Total density of O4- or O1-labeled cells was determined in tissue sections counterstained with Hoechst 33324 to define regional boundaries of the corpus callosum, corona radiata, internal capsule (IC), external capsule (EC), and anterior commissure from normal control animals at E22 (n=2), E23 (n=8), E24 (n=6), E25 (n=4), E29 (n=10), and E32/term birth (n=4). Cells were counted in a blinded manner in a minimum of three adjacent coronal sections (Craig et al, 2003). White matter tracts were analyzed at the level of the mid-septal nuclei and the anterior hippocampal formation. At least four fields were counted for each tract. Cell profiles that contained a nucleus, visualized with Hoechst 33324, were counted with a × 40 (0.0625mm2/field) objective equipped with a counting grid, and were converted to cells/mm2. The profiles of both intact-appearing and degenerating OL-lineage cells were counted and together comprised the calculation of total cell density for each stage. Degenerating cells were confirmed to contain a pyknotic nucleus by Hoechst staining and typically had morphologic changes that included fragmented processes and shrunken cell bodies with both plasma membrane and intracellular staining (Back et al, 2002).
Degenerating nuclei in four major white matter tracts at the level of the anterior septal nuclei (corpus callosum, corona radiata, IC, and EC) were visualized by a terminal deoxynucleotidyl transferase dUTP nick end labeling (TUNEL) method for fluorescent in situ end labeling of double-stranded DNA fragmentation (Apoptag S7110; Millipore, Billerica, MA, USA). Sections were counterstained with Hoechst 33324 to delineate regional boundaries and to distinguish intact nuclei from degenerating nuclei that showed pyknosis or chromatin condensation (Back et al, 2002). Strategies used to systematically avoid the introduction of counting bias were described earlier (Riddle et al, 2006). Every field containing TUNEL-labeled nuclei was counted with a × 40 objective by an investigator blinded to experimental conditions. Between 5 and 12, images were counted in a minimum of three adjacent sections, as defined by the size of the white matter tract.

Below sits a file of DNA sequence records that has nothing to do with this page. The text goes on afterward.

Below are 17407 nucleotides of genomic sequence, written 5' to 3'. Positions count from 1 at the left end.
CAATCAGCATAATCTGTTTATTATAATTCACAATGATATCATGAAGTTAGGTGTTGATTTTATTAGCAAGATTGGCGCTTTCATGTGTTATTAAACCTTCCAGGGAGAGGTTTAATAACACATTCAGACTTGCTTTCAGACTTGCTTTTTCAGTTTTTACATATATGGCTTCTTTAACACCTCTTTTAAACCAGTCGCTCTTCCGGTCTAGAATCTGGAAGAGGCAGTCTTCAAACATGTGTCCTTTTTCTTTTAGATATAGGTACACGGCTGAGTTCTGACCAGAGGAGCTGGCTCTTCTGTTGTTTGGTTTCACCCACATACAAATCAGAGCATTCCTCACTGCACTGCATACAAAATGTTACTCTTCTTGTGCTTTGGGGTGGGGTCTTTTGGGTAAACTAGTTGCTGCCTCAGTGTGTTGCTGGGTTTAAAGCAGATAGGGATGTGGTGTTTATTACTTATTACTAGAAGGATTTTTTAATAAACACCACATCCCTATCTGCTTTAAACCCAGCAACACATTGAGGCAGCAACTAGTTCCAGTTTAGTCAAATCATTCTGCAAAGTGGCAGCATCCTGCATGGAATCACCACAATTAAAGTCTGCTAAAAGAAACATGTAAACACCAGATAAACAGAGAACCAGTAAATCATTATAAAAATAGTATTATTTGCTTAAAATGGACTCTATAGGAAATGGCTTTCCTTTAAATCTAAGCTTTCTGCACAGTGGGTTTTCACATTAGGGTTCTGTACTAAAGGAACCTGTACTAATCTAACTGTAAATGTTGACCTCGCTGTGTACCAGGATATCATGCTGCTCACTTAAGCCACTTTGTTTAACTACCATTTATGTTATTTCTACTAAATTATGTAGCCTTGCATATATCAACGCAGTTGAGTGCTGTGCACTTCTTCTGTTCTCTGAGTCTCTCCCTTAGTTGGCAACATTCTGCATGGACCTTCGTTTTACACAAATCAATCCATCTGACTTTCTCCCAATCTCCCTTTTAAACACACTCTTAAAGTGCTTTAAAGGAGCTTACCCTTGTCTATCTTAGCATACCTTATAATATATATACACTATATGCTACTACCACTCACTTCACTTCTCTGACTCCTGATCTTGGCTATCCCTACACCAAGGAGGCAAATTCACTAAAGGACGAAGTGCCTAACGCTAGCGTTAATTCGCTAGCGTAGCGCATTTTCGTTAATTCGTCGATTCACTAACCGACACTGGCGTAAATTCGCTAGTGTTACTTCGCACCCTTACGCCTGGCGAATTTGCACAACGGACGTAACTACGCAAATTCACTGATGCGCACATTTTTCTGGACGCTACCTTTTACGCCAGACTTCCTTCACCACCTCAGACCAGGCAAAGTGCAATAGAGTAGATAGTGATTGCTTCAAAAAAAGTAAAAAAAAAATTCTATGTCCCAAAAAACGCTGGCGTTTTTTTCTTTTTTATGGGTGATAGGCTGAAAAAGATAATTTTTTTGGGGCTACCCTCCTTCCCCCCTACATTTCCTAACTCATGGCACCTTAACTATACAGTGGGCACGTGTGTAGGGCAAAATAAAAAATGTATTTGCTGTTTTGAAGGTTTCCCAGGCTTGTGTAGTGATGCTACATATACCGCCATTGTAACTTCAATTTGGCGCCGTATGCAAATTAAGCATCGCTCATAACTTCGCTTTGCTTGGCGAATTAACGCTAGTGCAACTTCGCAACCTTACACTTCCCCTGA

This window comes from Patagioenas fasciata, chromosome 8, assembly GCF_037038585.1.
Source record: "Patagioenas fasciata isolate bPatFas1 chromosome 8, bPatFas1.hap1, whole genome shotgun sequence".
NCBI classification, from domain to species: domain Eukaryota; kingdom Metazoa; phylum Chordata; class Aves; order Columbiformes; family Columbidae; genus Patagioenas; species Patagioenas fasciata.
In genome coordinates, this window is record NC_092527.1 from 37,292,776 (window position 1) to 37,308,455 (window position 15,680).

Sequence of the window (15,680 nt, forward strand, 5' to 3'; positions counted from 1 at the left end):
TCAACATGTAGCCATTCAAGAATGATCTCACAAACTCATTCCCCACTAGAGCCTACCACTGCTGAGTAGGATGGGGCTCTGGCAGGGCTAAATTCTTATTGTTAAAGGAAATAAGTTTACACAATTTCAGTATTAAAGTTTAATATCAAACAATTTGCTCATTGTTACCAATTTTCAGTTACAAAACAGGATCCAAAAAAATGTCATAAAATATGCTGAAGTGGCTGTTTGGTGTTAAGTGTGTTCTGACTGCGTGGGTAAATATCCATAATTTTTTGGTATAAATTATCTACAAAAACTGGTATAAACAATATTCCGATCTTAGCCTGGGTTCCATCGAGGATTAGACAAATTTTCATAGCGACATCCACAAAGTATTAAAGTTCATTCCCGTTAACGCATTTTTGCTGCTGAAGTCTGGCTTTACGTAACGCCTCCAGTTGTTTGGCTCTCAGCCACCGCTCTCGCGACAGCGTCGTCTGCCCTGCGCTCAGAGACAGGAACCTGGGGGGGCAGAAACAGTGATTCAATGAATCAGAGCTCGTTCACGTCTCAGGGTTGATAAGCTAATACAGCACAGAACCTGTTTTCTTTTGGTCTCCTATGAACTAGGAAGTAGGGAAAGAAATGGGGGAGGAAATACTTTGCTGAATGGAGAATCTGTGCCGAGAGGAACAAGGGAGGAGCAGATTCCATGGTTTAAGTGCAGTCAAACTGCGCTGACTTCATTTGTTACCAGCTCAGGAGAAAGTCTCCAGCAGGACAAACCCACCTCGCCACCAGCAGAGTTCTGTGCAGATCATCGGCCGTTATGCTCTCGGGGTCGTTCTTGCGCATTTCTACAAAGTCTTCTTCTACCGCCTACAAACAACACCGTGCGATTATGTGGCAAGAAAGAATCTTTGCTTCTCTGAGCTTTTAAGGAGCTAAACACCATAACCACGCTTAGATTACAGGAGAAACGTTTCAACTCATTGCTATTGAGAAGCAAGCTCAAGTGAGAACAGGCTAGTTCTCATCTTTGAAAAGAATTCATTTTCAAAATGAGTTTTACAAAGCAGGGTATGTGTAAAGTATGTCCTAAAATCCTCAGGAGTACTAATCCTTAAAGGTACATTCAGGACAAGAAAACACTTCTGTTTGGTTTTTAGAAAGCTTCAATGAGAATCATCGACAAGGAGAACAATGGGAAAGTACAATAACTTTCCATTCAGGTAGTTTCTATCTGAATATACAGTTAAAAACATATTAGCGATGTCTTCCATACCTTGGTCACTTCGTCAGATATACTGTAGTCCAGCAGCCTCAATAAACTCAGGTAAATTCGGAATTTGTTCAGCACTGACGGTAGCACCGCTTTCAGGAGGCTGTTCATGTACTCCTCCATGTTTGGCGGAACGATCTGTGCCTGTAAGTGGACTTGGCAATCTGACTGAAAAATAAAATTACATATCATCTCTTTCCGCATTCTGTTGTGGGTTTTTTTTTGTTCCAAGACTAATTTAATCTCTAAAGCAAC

Cerebral cortical injury in both hemispheres was analyzed in animals that survived for 24h after H-I at E23 (n=13) and E26 (n=6) relative to control animals at E23 (n=6) and E26 (n=6). Cortical lesions were identified in image montages of AC-3-labeled cells generated from digitized images acquired with a × 10 objective on a Leica DMIRE2 inverted fluorescence microscope equipped with an automated x,y stage. Cortical lesions were identified in 8 of 13 animals at E23 and 6 of 6 animals at E26 in both the parasagittal cortex and the lateral ventral/piriform cortex at the levels of the mid-septal nuclei and the anterior hippocampal formation. Only animals with cortical injury were used for subsequent analyses. Such lesions were found to comprise single continuous collections of neighboring AC-3-labeled cells. Lesion boundaries were readily defined because of the high density of degenerating AC-3-labeled cells that were well demarcated between cortical layers 2/3 and the subplate (e.g., Figure 6C) as visualized by fluorescent nuclear counterstain with Hoechst 33324. The boundary criteria excluded occasional AC-3-labeled cell outliers that exceeded ~60μm from the nearest labeled neighboring cells. Total AC-3-labeled cells within lesions were quantified in ImageJ (NIH, Bethesda, MD, USA) using an automated particle-counting algorithm. By this approach, 97±2% of the total degenerating cells were contained within the lesion regions of interest. To obtain the density of AC-3-labeled cells within each region of interest, cell numbers were divided by the regions of interest area. For each level, the mean densities of AC-3-labeled cells in the parasagittal cortex and the lateral ventral/piriform cortex across both hemispheres were calculated using three near-adjacent sections. For comparison of lesion sizes between E23 and E26 (a period of active brain growth), lesion area was normalized to total section area. Total section area for control and lesion animals was quantified in ImageJ from low-resolution montages generated from digitized images acquired with a × 5 objective.
Measurements of the area of white matter tracts were performed to determine the effect of cerebral atrophy on cell density measurements from animals that survived until E29 after H-I at E22 or E25 relative to E29 controls. After cell counts were completed, digitized images of white matter tracts, visualized with Hoechst fluorescent counterstain, were acquired with a × 2.5 objective. Areas of white matter tracts in three near-adjacent sections were acquired with Open Lab Morphometry software, version 4.0.3 (Improvision, Boston, MA, USA) from which a mean area measurement (mm2) was determined. Owing to reductions in the area of white matter tracts at E29 after H-I at E22 or E25, we incorporated the area and cell density measurements into a total cell count for O4- and O1-labeled cells for E22 and E25 treatment groups and controls.